The BIGGEST in all of Victoria?

Friday 11 August, 2023

It’s BIG, but how big is it? You might have already heard the news; the Blue whale (Balaenoptera musculus) may have been dethroned as the biggest animal that has ever lived! An enormous fossil whale from the deserts of Peru has been uncovered that may DWARF even the mightiest blue whale: Could this ancient whale be the heaviest animal ever? It got us thinking; where might you see the biggest animals that reside within Victoria’s unique and diverse landscape? We are spoilt for choice, with more than 3000 land and marine parks in the state. Learn more about our Marine Protected areas.

So, lets “dive” into the deep end, starting from the smaller side of the size spectrum:

Sunfishes: 2-2.3 metric tonnes (Dual Cab Ute)

A picture of a large sunfishThe oceanic Sunfish (Mola mola) is a prolific breeder, with a single female capable of laying more than 300 million eggs. Credit: Rudie H. Kuiter.

These bullet-shaped fish are the largest bony fishes in the entire world. Their alien-like appearance is a little unsettling, but don’t worry; they’re mainly interested in soft gelatinous invertebrates, such as siphonophores (closely related to jellyfish) and sea-jellies. There are three species known within Victorian waters and are often seen basking at the surface to warm up their body (thus the name “sunfish”). Back in 2019, a moderately sized individual washed up at Ricketts Point Marine Sanctuary, located on the traditional Sea Country of the Bunurong People.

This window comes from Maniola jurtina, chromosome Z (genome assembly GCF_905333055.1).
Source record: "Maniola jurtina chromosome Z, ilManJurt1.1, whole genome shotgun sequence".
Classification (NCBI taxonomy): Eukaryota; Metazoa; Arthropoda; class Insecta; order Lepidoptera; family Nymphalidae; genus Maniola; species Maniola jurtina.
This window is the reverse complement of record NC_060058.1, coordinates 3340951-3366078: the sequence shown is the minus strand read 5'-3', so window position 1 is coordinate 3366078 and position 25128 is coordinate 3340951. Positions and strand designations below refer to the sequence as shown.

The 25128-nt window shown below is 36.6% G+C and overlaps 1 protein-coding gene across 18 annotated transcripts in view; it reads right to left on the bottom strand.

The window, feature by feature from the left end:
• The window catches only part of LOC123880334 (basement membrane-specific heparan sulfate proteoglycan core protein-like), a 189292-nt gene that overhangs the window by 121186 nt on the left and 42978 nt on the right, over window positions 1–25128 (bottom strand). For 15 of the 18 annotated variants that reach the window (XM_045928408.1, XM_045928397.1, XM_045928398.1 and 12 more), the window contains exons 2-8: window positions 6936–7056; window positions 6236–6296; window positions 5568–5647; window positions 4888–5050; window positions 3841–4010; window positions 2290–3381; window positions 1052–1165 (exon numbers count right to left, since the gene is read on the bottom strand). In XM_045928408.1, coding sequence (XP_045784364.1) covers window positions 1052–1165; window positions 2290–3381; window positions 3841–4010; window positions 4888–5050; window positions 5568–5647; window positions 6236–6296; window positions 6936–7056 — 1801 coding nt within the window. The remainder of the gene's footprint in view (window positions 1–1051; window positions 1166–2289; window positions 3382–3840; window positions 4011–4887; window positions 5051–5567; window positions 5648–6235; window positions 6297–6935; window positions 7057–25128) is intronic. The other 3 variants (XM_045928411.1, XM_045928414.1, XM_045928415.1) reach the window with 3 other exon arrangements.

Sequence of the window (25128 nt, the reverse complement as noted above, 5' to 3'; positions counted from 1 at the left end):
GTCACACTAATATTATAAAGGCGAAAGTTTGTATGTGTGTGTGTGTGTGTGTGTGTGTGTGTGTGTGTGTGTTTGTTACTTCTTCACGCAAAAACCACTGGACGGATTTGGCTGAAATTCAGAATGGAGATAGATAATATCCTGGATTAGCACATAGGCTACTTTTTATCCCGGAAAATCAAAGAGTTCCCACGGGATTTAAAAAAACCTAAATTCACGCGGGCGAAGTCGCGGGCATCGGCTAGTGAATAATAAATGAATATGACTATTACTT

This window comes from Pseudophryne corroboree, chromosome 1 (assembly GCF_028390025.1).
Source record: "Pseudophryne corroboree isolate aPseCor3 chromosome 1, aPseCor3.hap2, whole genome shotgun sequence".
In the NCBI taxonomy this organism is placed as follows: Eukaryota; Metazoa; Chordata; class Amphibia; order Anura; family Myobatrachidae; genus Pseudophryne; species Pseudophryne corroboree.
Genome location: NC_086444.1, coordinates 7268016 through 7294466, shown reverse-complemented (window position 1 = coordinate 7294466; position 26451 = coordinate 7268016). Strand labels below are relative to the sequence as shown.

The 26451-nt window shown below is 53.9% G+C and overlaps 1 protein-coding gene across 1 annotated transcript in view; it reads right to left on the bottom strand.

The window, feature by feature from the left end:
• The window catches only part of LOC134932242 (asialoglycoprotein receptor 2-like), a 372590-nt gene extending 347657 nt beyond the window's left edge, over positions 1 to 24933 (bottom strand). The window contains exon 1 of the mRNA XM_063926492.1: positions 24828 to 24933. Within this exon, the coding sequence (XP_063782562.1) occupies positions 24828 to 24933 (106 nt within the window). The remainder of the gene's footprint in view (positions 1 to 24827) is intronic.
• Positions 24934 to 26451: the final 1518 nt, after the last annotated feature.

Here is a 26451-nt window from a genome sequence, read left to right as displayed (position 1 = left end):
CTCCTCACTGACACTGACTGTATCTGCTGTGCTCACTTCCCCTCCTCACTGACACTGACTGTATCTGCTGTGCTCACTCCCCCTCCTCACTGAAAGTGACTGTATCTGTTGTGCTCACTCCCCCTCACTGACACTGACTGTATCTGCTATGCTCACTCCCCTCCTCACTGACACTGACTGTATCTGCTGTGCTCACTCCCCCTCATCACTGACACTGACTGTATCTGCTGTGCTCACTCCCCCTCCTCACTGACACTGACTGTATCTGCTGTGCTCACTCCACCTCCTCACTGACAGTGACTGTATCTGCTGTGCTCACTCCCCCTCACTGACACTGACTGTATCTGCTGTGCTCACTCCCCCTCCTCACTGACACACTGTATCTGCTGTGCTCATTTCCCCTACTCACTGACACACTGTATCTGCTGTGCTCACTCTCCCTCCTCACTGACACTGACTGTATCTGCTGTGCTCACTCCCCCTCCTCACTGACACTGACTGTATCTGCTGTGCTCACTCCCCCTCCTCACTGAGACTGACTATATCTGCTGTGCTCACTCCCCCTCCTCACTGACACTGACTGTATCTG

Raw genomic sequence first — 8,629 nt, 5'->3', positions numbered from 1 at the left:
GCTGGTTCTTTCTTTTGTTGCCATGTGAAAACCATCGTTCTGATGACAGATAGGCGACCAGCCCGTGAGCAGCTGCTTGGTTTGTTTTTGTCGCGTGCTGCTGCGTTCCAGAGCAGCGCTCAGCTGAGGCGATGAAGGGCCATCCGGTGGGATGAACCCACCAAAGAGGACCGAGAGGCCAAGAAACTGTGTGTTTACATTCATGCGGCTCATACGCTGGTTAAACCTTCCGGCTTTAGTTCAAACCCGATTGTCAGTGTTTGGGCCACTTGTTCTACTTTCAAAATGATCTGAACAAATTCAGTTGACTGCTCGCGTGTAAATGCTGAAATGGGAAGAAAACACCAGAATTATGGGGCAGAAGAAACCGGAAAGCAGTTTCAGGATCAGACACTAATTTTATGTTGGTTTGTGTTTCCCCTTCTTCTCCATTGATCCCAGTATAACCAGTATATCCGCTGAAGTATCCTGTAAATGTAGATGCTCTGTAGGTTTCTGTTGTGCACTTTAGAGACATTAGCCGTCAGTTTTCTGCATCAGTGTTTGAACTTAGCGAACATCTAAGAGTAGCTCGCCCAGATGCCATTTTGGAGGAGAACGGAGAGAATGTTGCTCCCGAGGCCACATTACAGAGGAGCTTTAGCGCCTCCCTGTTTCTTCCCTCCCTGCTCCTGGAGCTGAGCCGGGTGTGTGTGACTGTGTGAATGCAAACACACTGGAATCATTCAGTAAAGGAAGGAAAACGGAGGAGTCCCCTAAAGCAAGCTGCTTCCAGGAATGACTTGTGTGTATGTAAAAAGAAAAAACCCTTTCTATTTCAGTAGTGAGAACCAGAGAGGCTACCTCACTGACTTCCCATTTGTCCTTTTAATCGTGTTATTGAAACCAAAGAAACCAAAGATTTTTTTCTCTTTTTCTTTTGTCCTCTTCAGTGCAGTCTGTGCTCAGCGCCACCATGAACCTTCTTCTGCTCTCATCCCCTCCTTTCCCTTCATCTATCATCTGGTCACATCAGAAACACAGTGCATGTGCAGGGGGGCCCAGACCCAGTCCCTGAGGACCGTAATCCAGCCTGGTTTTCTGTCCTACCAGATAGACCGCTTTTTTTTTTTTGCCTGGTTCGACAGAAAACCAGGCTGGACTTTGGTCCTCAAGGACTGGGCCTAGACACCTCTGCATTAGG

While large Sunfish are considered rare in Port Phillip Bay (and infrequent visitors), Ricketts Point Marine Sanctuary has several unique animals; experienced divers and snorkelers can explore the offshore sandstone reefs and sea caves inhabited by schools of Port Jackson Sharks and Southern Fiddler Rays immersing themselves in the sand. The rockpools are squirming with marine life, thanks to the twenty years of protection given to this marine park under Victoria’s National Parks legislation. 

 A large dead Mola Mola is in front of a person

This sunfish at Ricketts Point Marine Sanctuary could be smelt before it was seen. Image credit: David Reinhard

Basking Sharks (Cetorhinus maximus): 5-6 metric tonnes (Fully equipped Ambulance)